We won. What do we do now?
It has taken six long years but finally—and to an extent still sinking in—we have neutralized the disastrous takeover of the federal government by a party bent on the fundamental transformation of our republic. To be sure, the recovery will take a long time but now we finally have an opportunity to make some positive change—not only at the federal level but also at the state level, where even more governorships and legislative bodies have changed hands.
It is a uniquely American concept that the legislative branch is supreme. It is no accident that Article I of the Constitution deals with the powers of Congress. In virtually every society throughout history, the government was run by a leader—whether he be called king, emperor, Duce, Fuerher, or Supreme Ayatollah. That executive made the rules and enforced the laws. Not here.
From our experience with Britain, we Americans came to rely on the legislatures. Colonial governors were appointed by the king, as were magistrates; colonial legislatures were elected by the people. We fought the Revolution under a Continental Congress and afterwards joined together under the Articles of Confederation and a congress. We were highly suspicious of an executive.
But the Articles proved that we needed some kind of executive authority and we got a President in the Constitution—a role which was separate from the law-making body and in several important ways subordinate to it. Over the years, Congresses have devolved more and more power on the presidency and the administration.
This must stop—and be reversed. Now. There will be no other chances. This is the most important thing Congress can do in the next two years.
In the few days since the election, every pundit, think tank and policy wonk has put out a list of the legislative actions the Congress should take. There are many actions that need to be taken; the damage has been great and it started long before 2009. If we don’t put a stop to the administrative state and the imperial presidency, all those policy actions will be for nothing.
Much has been made of the fact that the Republican national party didn’t have an election theme: nothing like the 1994 Contract with America. Even so, the trends are there. According to a Weekly Standard study, the top issues as defined by ad buys in October are:
- Budget/Government Spending
These are the same issues as in 2010 and in 2012—and they are nearly all the making of the Democrats as they tried to fundamentally transform America. They all need to be addressed in ways that assert the central authority of the Congress. In that light, the federal departments and agencies are in serious need of reform, like the FCC and the EPA, have assumed authorities they do not have and spent money in ways the Congress did not intend.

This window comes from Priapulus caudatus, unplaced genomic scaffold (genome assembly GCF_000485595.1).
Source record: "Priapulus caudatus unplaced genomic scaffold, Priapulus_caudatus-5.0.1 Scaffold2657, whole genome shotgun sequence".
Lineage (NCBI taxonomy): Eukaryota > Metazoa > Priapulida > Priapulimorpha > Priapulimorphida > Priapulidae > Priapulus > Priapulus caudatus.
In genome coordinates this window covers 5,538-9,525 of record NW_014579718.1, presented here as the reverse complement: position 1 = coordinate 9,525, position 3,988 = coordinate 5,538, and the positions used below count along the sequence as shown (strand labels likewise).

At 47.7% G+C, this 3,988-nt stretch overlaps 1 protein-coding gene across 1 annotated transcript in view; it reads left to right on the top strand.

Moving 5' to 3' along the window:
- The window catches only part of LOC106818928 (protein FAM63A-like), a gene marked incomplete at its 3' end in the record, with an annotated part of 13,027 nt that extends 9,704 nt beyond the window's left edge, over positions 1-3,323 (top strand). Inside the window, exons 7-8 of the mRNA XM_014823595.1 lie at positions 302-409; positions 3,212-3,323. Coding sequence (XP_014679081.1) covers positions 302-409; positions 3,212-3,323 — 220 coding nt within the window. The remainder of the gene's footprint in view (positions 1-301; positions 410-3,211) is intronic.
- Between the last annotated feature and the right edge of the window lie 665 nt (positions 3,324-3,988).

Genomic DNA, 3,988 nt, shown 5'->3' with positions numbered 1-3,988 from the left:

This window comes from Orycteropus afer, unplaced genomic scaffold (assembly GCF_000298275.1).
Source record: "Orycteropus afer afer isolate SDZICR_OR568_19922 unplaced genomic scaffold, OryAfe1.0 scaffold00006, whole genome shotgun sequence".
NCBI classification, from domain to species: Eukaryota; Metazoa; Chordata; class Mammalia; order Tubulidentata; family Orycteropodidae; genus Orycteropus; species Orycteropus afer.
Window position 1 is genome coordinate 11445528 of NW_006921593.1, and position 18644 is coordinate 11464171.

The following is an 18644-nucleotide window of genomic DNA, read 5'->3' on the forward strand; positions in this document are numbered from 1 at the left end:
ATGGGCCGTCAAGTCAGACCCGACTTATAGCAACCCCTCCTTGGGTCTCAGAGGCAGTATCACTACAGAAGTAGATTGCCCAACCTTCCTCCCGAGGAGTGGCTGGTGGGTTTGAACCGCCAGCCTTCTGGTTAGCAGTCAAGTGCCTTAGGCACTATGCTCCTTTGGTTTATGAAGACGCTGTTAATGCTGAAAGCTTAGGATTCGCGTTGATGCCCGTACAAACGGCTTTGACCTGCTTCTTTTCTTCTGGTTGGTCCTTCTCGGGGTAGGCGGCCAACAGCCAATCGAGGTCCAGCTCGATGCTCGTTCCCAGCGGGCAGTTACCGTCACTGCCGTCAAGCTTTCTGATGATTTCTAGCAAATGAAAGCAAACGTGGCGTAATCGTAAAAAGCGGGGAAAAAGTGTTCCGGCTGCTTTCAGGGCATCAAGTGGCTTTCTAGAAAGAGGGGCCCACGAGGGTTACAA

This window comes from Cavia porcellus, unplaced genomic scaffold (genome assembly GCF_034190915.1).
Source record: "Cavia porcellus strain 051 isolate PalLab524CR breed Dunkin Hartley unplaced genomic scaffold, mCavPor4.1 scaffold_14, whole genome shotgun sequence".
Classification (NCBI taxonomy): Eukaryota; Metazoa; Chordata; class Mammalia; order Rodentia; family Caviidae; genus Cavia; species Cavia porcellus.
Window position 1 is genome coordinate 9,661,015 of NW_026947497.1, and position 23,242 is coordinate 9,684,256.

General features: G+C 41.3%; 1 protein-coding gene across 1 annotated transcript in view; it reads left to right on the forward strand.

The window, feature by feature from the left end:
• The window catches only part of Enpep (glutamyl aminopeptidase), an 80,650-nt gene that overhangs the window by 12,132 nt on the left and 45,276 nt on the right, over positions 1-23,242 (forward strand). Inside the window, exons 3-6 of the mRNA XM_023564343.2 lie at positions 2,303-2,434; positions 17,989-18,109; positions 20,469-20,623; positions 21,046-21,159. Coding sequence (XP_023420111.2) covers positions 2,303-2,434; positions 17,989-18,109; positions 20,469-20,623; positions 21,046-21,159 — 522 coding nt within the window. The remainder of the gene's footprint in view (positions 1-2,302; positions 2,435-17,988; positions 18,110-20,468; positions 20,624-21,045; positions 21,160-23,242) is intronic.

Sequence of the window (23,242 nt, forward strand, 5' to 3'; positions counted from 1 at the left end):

The Congress must use its power of the purse and the power to investigate to correct these abuses of power.
Much has been made of the presidential veto if the Congress were to exert fiscal responsibility by reducing the budget and eliminating the deficit. Without the shield of an obstructionist Harry Reid, let the president own fiscal irresponsibility. The Congress will be able to override a presidential veto of a responsible budget. Who’s up for reelection in 2016?
Much has also been made of what the president might do unilaterally in the lame duck session. There’s a simple answer for this as well: Whatever he does in December can be undone in January. Furthermore, Congress can even now use the power of the purse to defund any unilateral amnesty order. Ideas are already circulating in both Houses.
For Congress to reclaim its proper Constitutional role, the 535 member of Congress may need some encouragement. The elections of 2010 and 2014—mid-term elections focus more on Congress—should be notices to them that the people are not shy about replacing representatives not to their liking.
We the People need to stay engaged with our representatives and with the direction Congress is taking. Elections every two years may have been good enough more than two hundred years ago but today we can reach our representatives instantaneously.
A nation built on self-government requires—well, self-government.
This is a once in a generation—perhaps once in a lifetime—opportunity. Let’s keep the pressure on so that the politicians don’t blow it.